Ladder safety has its ups & downs

When you see a coworker engaging in risky behavior, Take Five and speak up. Don’t let them learn the hard way.

The Consumer Product Safety Commission annually reports that more than 100,000 people are treated in hospital emergency rooms, doctors’ offices and clinics as a result of falls from ladders due to not following proper safety precautions. Most of the injuries are cuts, bruises and fractures. However, more than 300 annual fatalities occur from ladder-related injuries. Due to today’s struggling economy, more people will likely take on do-it-yourself jobs involving ladders at work and at home.

Ladders are the proper and safer alternative to standing on chairs, paint cans, stacked objects, etc. when it comes to accessing elevated heights. Your ladder is a useful tool and a safety system for climbing. However, the additional safety afforded by ladder use must not be circumvented by misuse.

Maximize ladder safety through proper education and by following these basic safety precautions:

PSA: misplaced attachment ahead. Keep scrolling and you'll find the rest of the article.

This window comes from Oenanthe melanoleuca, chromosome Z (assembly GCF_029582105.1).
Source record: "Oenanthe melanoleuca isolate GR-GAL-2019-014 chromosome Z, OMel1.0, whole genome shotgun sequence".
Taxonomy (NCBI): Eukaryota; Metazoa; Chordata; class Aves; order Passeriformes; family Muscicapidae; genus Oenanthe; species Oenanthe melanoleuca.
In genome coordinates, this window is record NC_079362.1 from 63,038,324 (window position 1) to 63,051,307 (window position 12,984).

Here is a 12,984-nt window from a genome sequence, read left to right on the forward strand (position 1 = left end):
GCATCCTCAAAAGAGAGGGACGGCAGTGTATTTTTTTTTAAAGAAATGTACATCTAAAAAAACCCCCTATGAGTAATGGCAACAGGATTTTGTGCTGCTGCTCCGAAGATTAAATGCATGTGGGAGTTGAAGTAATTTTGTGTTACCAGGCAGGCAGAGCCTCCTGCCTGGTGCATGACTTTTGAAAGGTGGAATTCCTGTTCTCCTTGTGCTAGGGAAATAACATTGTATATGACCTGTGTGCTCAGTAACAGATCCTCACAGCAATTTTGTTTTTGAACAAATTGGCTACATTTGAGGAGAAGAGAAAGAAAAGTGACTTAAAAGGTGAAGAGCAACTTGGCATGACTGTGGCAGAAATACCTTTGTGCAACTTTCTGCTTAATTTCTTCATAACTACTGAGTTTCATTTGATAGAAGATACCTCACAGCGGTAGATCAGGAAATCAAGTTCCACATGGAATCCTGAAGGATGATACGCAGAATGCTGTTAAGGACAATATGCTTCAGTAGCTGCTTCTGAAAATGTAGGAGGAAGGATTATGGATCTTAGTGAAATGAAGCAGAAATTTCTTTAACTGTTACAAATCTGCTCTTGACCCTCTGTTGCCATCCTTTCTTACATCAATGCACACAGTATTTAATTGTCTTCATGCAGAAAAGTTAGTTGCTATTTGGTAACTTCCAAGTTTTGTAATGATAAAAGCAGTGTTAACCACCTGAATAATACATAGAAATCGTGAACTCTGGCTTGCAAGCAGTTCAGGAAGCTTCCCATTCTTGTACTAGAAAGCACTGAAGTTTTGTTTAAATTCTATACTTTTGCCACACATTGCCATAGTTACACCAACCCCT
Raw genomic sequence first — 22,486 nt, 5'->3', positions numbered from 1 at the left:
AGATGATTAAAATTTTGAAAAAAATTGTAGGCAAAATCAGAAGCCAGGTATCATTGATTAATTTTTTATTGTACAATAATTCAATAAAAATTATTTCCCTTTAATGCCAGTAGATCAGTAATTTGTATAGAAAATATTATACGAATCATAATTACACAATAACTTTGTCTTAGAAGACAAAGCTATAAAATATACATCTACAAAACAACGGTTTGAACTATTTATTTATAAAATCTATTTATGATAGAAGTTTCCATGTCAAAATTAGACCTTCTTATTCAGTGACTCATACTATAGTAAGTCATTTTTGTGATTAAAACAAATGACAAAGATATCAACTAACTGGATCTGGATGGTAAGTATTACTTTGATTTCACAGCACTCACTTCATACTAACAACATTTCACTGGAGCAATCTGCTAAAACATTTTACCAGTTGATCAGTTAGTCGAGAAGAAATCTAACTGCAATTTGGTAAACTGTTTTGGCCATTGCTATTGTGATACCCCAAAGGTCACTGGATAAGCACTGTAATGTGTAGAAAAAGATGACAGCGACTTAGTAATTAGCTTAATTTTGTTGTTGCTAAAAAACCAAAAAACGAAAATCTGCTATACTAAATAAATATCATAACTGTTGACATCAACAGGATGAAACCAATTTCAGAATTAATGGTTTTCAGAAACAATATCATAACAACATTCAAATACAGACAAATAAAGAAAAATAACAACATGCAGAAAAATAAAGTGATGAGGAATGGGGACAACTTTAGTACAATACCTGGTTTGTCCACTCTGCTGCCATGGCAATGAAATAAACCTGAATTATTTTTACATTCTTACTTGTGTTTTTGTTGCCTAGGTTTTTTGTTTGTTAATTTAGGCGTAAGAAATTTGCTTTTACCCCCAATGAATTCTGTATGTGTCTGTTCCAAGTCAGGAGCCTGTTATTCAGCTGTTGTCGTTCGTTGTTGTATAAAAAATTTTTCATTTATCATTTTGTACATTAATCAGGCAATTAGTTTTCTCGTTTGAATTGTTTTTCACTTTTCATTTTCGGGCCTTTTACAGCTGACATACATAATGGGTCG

• Step off the ladder if you feel tired or dizzy.
  • Do not use ladders in high winds or storms.
  • Wear clean, slip-resistant shoes.
  • Before using a ladder, inspect it to make sure it is in good working condition.
  • The duty rating of the ladder must be greater that the total weight of the climber, tools, supplies and other objects placed on the ladder.
  • The ladder must be long enough so you do not have to stand on the top rung or step.
  • Set up ladders on firm, level and non-slippery surfaces.
  • Only one person at a time is permitted on a ladder unless the ladder is specifically designed for more than one climber (such as a trestle ladder).
  • Do not place ladders in front of closed doors that can open toward the ladder.
  • Always read the safety labels on the ladder before use.
  • Never jump or slide down from a ladder or climb more than one rung or step at a time.
  • Utilize three points of contact when climbing a ladder. At all times during ascent or descent, face the ladder and have two hands and one foot, or two feet and one hand in contact with the ladder cleats and/or side rails.

Get more information on ladder safety training.

— John B. Dawson, ES&H